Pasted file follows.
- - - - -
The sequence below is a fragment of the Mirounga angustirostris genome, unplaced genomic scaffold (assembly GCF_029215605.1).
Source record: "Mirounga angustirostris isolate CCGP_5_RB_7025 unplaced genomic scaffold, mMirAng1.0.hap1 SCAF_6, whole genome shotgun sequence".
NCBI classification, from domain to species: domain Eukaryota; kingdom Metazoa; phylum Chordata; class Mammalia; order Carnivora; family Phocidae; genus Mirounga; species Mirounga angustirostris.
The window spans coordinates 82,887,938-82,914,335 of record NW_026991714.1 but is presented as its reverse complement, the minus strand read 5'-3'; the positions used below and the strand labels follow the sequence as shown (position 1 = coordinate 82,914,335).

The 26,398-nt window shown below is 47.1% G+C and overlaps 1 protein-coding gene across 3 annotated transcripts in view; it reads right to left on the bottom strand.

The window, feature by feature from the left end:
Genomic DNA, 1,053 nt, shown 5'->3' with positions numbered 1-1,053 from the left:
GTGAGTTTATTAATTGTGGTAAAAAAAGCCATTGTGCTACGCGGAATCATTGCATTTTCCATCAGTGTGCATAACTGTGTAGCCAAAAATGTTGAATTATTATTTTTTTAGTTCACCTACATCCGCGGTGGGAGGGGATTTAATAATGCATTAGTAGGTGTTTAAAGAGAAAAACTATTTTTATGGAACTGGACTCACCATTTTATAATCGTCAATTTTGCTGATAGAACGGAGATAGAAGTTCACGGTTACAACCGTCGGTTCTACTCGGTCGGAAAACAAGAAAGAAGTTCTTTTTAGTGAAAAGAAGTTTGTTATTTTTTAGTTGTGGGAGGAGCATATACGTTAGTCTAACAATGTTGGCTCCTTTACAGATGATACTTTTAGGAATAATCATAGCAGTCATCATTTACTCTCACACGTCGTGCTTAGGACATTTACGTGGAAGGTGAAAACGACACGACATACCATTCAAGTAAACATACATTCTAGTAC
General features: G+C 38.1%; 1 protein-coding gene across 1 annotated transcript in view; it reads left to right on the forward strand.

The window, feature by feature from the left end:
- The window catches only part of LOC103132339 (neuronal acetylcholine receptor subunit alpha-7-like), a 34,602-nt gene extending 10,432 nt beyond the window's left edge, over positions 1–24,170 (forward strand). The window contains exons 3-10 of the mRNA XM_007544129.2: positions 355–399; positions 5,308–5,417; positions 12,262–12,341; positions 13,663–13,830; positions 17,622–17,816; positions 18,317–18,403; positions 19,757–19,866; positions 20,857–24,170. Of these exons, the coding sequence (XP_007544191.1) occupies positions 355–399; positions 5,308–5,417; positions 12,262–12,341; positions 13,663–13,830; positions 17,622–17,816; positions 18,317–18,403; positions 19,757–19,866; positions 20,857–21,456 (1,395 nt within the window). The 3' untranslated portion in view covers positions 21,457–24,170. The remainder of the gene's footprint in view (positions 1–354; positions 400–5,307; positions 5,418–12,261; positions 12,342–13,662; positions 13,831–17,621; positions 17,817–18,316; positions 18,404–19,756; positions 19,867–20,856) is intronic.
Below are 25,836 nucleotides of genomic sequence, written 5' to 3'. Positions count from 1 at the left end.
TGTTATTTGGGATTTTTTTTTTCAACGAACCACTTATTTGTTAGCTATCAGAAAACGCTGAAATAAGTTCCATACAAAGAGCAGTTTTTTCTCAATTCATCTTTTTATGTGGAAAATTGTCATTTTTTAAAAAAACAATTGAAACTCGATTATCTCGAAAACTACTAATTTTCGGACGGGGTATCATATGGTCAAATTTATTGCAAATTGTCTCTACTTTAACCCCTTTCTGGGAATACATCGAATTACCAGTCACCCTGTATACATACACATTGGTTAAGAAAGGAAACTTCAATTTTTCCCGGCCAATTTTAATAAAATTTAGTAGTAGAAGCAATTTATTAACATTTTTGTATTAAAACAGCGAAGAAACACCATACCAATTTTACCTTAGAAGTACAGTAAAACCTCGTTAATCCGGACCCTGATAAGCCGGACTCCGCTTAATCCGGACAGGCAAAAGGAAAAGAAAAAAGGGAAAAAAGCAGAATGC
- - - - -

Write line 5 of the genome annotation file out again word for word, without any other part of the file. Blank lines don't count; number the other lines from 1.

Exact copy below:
The 26,398-nt window shown below is 47.1% G+C and overlaps 1 protein-coding gene across 3 annotated transcripts in view; it reads right to left on the bottom strand.